Spirit: After studying the patterns of many nonviolent movements in history, have you developed any insight into the successive stages involved in building successful nonviolent movements?
Lakey: Yes, yes. It seems very important to prepare for repression — that is, not to expect that somehow your own government will be different, or that it will be gentle, it will be nice. I run into this with the Occupy movement. Some people were shocked by repression. It’s very important to prepare people for the fact that the privileged will fight back for their position. So a period of preparation is extremely important in which people get to understand the nature of the thing they are going up against. Also, it helps a lot for success to be clear about what the vision is. It doesn’t have to be a blueprint, but a vision of what they want, instead of what they’ve got.
So one big thing that needs to be done is preparation for repression coming down the line. Another important thing is to solidify the organizational structure of the movement, because what holds people together under repression is solidarity — the links that people have, the bonding that they have, one with another. That’s particularly important in this country. In some countries, if you know enough about the culture of the country you are looking at, you know well they already have clan structure or they already have a traditional society and tremendous community.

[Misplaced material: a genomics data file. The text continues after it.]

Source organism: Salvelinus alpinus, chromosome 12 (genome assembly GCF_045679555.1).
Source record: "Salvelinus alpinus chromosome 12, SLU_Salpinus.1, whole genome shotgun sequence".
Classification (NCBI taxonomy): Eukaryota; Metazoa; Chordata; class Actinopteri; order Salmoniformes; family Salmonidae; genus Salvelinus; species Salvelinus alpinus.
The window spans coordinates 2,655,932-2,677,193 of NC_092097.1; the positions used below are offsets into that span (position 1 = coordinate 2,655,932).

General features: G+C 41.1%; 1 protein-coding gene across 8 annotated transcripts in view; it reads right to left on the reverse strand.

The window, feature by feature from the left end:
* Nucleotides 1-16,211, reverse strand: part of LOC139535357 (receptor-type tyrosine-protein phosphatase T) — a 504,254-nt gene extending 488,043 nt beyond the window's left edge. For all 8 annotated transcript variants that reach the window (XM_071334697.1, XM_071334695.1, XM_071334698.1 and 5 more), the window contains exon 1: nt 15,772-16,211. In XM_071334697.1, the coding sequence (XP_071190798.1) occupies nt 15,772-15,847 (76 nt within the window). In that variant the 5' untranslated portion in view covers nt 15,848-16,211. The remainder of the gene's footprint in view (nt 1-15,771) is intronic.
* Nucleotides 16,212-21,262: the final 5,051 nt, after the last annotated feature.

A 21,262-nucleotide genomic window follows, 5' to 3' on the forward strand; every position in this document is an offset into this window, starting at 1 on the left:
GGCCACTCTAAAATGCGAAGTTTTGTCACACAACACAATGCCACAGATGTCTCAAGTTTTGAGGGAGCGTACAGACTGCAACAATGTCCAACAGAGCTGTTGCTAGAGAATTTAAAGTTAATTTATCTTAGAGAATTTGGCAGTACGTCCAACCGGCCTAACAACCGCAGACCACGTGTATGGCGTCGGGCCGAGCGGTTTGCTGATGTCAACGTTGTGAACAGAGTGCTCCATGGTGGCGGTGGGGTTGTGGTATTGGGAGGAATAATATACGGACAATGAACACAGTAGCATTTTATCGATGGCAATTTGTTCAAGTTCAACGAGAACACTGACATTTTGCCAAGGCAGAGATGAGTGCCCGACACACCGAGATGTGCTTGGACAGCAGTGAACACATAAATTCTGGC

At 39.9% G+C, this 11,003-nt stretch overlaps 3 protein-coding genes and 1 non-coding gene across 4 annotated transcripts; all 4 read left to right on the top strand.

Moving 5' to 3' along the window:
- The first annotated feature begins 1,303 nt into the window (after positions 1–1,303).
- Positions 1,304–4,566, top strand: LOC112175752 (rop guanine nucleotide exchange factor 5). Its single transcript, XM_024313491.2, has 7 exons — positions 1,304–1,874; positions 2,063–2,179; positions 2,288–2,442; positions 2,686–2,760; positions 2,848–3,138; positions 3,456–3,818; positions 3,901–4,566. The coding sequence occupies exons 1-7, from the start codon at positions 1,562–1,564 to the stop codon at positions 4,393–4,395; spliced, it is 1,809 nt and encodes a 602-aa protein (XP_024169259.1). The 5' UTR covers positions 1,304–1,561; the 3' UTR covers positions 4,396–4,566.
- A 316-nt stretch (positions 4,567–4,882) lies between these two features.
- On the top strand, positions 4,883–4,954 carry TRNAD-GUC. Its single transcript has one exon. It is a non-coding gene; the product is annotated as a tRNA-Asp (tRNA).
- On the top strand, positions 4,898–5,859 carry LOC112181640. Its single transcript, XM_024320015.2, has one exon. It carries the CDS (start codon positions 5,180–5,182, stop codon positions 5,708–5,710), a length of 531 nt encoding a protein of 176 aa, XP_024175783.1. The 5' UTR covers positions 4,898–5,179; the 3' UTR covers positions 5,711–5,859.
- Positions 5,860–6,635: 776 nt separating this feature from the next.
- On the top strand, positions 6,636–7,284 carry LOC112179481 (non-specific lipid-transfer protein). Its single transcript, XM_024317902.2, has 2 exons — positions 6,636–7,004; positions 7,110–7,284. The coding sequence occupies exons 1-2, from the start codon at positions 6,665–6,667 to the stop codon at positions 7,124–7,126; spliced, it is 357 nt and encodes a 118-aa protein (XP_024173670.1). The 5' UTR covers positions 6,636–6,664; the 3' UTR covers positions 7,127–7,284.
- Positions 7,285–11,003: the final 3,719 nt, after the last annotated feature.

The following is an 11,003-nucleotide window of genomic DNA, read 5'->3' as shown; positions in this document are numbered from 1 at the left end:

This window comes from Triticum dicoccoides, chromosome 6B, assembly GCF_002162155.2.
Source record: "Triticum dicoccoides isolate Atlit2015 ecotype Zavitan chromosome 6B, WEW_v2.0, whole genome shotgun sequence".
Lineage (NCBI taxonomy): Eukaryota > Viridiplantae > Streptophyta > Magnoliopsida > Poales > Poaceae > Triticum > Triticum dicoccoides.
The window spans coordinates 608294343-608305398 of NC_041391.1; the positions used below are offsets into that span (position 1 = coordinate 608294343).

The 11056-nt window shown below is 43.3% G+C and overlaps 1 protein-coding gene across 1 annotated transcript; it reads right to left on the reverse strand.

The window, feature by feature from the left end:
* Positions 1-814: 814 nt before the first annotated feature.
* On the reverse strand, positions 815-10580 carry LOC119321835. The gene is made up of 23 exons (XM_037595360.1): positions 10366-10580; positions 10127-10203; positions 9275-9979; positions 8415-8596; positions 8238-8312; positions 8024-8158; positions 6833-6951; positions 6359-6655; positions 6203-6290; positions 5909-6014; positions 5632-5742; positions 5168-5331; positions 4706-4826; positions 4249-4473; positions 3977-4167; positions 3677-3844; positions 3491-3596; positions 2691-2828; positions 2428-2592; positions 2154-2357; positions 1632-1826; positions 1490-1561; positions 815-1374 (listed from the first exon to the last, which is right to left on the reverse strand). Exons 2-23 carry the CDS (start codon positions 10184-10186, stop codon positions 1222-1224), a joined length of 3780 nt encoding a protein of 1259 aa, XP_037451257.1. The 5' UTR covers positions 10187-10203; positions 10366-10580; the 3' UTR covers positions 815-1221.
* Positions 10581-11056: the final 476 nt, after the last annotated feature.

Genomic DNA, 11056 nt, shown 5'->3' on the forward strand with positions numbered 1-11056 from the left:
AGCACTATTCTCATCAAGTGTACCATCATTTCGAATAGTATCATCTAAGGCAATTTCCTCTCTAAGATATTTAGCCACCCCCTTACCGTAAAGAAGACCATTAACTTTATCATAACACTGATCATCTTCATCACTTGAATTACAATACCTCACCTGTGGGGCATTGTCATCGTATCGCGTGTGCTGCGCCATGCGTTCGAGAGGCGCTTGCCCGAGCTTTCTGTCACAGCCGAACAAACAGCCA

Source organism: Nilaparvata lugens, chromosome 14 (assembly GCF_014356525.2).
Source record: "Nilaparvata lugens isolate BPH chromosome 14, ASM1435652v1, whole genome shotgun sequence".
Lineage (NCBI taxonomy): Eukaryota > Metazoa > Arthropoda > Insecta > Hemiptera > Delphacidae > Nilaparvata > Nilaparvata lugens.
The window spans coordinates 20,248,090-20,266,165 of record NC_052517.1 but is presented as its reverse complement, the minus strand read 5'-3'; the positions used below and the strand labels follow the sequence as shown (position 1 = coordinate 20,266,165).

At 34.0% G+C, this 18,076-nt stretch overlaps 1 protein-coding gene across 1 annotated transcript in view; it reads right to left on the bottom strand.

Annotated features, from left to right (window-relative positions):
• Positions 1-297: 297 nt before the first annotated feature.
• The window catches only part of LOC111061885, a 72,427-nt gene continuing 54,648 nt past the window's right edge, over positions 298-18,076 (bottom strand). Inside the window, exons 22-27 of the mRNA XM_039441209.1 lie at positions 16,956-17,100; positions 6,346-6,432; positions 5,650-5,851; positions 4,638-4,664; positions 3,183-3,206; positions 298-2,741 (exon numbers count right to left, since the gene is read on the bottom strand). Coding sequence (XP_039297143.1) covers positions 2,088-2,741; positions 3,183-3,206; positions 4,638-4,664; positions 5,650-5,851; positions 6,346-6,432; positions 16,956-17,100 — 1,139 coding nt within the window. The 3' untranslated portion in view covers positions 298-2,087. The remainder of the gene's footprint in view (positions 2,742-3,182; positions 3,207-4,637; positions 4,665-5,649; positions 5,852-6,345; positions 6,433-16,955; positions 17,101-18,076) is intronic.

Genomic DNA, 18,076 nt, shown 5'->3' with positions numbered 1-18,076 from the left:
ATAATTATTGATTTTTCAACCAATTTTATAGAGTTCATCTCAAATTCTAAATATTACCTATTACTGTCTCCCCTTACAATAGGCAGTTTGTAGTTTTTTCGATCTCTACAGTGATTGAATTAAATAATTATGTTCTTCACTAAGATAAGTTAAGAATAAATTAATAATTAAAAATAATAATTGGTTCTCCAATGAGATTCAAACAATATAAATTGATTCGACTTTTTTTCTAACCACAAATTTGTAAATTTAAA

Spirit: Other societies often have a greater sense of community than we do, and we don’t realize our lack of community until we try to build a movement.